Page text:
When basketball season rolls around next winter, Craig Wurdinger admits it will be very awkward not having a practice to attend or a game to prepare for with his Davenport Central squad.
For the past 30 seasons, coaching has been a way of life for Wurdinger.
But after pending the last 17 years directing the Blue Devils’ program, Wurdinger turned in his resignation this week. The 58-year-old will continue to teach physical education at Central.
“It was one of the more difficult decisions I’ve had to make in my life,” Wurdinger said Friday. “Thirty years (in coaching) is a long time, but I thought it was the right time to resign.”
Wurdinger has not closed the door completely on coaching. It just won’t happen next winter at Central.
A Waverly, Iowa, native and Wartburg College graduate, Wurdinger coached for three years at St. Cloud Cathedral in Minnesota and 10 at Dubuque Wahlert before coming to Central.
During his career, he has compiled 411 wins versus 253 defeats and took six teams to the state tournament — five at Wahlert and one at Central.
His most successful team at Central was the 2008 state runner-up squad, which went 23-3 and 16-0 in the Mississippi Athletic Conference.
Named state coach of the year that season, Wurdinger had three first-team all-conference selections in E.J. Hicks, Hal Bateman and L.A. Pomlee.
Until this past season, one in which the Blue Devils were 5-11 overall, Wurdinger has had Central consistently in the upper half of the MAC.
“I’m proud of what we accomplished here,” Wurdinger said. “It wasn’t just me, but the rest of our coaching staff, and I’m appreciative of the players for buying into what we were trying to do.
“It takes talent to be near the top all the time, and we’ve had some talent come through here.”
The wins and losses, though, aren’t what Wurdinger will remember from his time coaching at Central.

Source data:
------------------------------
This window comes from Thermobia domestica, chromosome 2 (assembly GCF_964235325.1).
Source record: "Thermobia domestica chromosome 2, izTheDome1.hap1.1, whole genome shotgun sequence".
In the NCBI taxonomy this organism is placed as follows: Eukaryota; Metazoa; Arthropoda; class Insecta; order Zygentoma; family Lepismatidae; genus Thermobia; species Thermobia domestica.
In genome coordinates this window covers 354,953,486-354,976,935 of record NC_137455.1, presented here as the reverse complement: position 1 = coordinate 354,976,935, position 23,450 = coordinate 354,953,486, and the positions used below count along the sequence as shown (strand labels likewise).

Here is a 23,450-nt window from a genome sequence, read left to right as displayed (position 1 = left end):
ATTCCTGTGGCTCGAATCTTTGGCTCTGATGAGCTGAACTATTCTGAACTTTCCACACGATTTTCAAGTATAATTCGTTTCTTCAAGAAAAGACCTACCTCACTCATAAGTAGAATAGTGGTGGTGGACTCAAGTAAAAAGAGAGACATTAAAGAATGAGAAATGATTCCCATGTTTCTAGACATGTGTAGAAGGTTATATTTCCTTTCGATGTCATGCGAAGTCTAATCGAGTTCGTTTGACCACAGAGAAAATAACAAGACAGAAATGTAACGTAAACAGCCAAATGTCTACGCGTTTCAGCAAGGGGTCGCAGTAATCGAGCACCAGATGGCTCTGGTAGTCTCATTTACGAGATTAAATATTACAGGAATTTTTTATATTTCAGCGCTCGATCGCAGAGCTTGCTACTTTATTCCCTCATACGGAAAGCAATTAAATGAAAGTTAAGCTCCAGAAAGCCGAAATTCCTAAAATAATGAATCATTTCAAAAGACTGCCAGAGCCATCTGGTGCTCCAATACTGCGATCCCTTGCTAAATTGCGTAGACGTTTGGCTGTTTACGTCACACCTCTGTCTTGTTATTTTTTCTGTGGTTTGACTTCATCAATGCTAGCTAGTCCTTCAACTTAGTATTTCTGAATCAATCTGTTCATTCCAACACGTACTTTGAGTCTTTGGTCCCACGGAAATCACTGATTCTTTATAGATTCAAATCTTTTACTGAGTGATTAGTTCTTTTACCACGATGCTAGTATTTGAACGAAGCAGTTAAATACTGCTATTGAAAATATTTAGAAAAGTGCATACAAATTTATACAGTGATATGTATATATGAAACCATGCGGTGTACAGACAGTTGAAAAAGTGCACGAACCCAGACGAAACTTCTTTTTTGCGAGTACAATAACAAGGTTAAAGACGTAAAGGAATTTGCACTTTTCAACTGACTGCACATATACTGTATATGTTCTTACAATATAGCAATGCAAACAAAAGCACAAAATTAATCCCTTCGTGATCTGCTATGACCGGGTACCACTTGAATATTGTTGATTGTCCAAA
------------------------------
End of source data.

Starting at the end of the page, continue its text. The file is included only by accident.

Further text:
“I’ve really developed strong relationships with some loyal fans that go to all the games, the players and coaching staff,” he said. “Those are the memories that will stick with me.
“I’ve got some lifelong friends from this, and the school itself has been good to work with and for. Those are all things I’ll cherish and remember most.”
Wurdinger said this past season, impacted by the COVID-19 pandemic, did factor into his decision. Because of virtual learning, the Blue Devils didn't have much of an offseason and played only one game before the holiday break.
“That didn’t help,” Wurdinger admitted. “We didn’t know if we were going to have a season and then we didn’t know if we would play on certain dates. There were surprises that just kept coming at you.
“It was nobody’s fault, but it was just a frustrating piece of it.”
Wurdinger still plans to attend games next season as a fan. After 30 years in a gym on Tuesday and Friday nights during the winter, he can’t just give that up.
“There is nothing better in the winter than being in a gym,” he said. “I plan on being around and supporting the program.”
Wurdinger said there is young talent coming through Central’s program. Ryan Hill, who has been on Wurdinger’s staff for the past eight to nine years, could be among the candidates to fill the position.
“If Central makes the right moves here, I think the program will be fine,” he stated. “We’ve got young some players that are going to be good, so the next two to three years I think Central will be very solid.”